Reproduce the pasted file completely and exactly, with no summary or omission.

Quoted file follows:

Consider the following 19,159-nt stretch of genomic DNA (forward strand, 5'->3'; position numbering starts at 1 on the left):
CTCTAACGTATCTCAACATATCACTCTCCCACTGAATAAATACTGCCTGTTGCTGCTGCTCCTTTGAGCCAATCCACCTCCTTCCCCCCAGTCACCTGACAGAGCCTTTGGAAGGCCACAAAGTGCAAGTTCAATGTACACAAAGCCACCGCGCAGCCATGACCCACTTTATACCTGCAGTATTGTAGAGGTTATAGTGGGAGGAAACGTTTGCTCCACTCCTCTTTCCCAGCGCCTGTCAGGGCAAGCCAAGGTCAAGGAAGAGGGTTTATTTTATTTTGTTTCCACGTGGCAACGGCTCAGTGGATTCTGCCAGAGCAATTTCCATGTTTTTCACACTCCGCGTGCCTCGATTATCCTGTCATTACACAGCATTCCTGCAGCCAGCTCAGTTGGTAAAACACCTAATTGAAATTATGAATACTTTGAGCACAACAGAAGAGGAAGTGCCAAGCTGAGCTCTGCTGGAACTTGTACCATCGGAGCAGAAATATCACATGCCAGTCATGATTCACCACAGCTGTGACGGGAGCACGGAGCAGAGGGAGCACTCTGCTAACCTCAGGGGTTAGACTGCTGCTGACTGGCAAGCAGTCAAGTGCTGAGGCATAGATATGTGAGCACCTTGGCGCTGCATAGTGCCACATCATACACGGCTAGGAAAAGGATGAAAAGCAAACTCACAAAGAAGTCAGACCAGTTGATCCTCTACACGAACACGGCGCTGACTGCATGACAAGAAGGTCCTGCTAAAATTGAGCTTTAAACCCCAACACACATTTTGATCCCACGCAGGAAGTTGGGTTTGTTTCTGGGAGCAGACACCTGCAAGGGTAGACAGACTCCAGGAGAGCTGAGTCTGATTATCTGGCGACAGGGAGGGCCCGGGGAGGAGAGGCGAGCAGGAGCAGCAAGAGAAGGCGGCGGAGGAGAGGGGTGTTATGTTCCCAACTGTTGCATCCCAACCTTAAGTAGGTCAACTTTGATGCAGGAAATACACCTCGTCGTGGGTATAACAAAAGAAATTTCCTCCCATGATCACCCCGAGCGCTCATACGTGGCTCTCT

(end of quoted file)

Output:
Consider the following 19,159-nt stretch of genomic DNA (forward strand, 5'->3'; position numbering starts at 1 on the left):
CTCTAACGTATCTCAACATATCACTCTCCCACTGAATAAATACTGCCTGTTGCTGCTGCTCCTTTGAGCCAATCCACCTCCTTCCCCCCAGTCACCTGACAGAGCCTTTGGAAGGCCACAAAGTGCAAGTTCAATGTACACAAAGCCACCGCGCAGCCATGACCCACTTTATACCTGCAGTATTGTAGAGGTTATAGTGGGAGGAAACGTTTGCTCCACTCCTCTTTCCCAGCGCCTGTCAGGGCAAGCCAAGGTCAAGGAAGAGGGTTTATTTTATTTTGTTTCCACGTGGCAACGGCTCAGTGGATTCTGCCAGAGCAATTTCCATGTTTTTCACACTCCGCGTGCCTCGATTATCCTGTCATTACACAGCATTCCTGCAGCCAGCTCAGTTGGTAAAACACCTAATTGAAATTATGAATACTTTGAGCACAACAGAAGAGGAAGTGCCAAGCTGAGCTCTGCTGGAACTTGTACCATCGGAGCAGAAATATCACATGCCAGTCATGATTCACCACAGCTGTGACGGGAGCACGGAGCAGAGGGAGCACTCTGCTAACCTCAGGGGTTAGACTGCTGCTGACTGGCAAGCAGTCAAGTGCTGAGGCATAGATATGTGAGCACCTTGGCGCTGCATAGTGCCACATCATACACGGCTAGGAAAAGGATGAAAAGCAAACTCACAAAGAAGTCAGACCAGTTGATCCTCTACACGAACACGGCGCTGACTGCATGACAAGAAGGTCCTGCTAAAATTGAGCTTTAAACCCCAACACACATTTTGATCCCACGCAGGAAGTTGGGTTTGTTTCTGGGAGCAGACACCTGCAAGGGTAGACAGACTCCAGGAGAGCTGAGTCTGATTATCTGGCGACAGGGAGGGCCCGGGGAGGAGAGGCGAGCAGGAGCAGCAAGAGAAGGCGGCGGAGGAGAGGGGTGTTATGTTCCCAACTGTTGCATCCCAACCTTAAGTAGGTCAACTTTGATGCAGGAAATACACCTCGTCGTGGGTATAACAAAAGAAATTTCCTCCCATGATCACCCCGAGCGCTCATACGTGGCTCTCT